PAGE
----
I climbed Mt. Everest in the Everest V3 group simulation. The simulation imitated the situation of working as a team to achieve the goal of climbing Mt. Everest. It is a team leadership simulation, with each team having a group of five people. Each person on the team had a distinct role as either Leader, Physician, Marathoner, Environmentalist or Photographer. I was the Marathoner.
The most compelling lesson learned that you took away from playing the Everest simulation is how to deal with unequal information, and asymmetric, even conflicting goals, as you work together as a team to successfully make key decisions. Going through the experience of this simulation we definitely experienced learning through doing. We recognized that everyone didn’t have the same information. We learned that we had to ask more questions to get the information that we didn’t have. We had to better listen to others, instead of talking more and pushing the information that we had onto others. We had to communicate better, and resolve the tensions and conflict that emerged because of multiple conflicting goals. We learned some strategies about how to deal with the rather challenging situation of climbing Everest V3, which perfectly simulated the communication and decision-making challenges we all face while working in teams. I learned much about the sharing of information, communication, and decision-making challenges that exist on a team, and how to successfully navigate them.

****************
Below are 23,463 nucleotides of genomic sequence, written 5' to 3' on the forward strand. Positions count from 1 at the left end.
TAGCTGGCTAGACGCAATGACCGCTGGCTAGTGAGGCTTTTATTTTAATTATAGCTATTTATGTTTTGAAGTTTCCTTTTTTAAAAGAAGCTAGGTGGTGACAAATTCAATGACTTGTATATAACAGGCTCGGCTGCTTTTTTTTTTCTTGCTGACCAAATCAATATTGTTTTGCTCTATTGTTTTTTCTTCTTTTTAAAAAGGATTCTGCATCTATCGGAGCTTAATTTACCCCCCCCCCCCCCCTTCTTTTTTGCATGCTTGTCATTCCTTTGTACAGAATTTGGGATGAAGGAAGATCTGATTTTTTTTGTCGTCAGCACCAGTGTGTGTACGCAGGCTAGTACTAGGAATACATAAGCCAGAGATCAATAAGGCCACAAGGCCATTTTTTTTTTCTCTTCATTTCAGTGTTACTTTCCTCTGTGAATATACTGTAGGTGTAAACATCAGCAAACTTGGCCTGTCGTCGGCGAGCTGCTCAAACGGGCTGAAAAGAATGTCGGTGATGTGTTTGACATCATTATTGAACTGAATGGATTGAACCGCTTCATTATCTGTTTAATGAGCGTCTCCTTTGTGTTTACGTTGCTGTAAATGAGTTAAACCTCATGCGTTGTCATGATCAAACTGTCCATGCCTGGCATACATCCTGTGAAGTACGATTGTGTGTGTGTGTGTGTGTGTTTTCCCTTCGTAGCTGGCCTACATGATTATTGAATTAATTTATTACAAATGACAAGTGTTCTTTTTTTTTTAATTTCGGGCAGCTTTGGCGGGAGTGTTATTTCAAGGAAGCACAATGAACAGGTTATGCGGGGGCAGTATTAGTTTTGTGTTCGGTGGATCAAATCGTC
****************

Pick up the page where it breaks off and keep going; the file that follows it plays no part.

Creating a psychologically safe environment is crucial for leaders because by doing this, they help people feel comfortable and build the shared belief that the team is part of a safe and open environment. To create this environment in the future, I am going to let the team see me understand. I think when people know you care enough to understand and consider their point of view they experience psychological safety. I can do this by using language like, “What I heard you say is _. Is that correct?” This shows people that the leader wants to understand their perspective.
I learnt that we should put more effort into developing adequate processes, wherever possible. This investment maximises performance and success rate of the team. The process that we developed as a team was a crucial part in our decision-making process. Vanessa was able to evaluate the situation each time, make sure everyone participates, and then come to a final decision with our input data.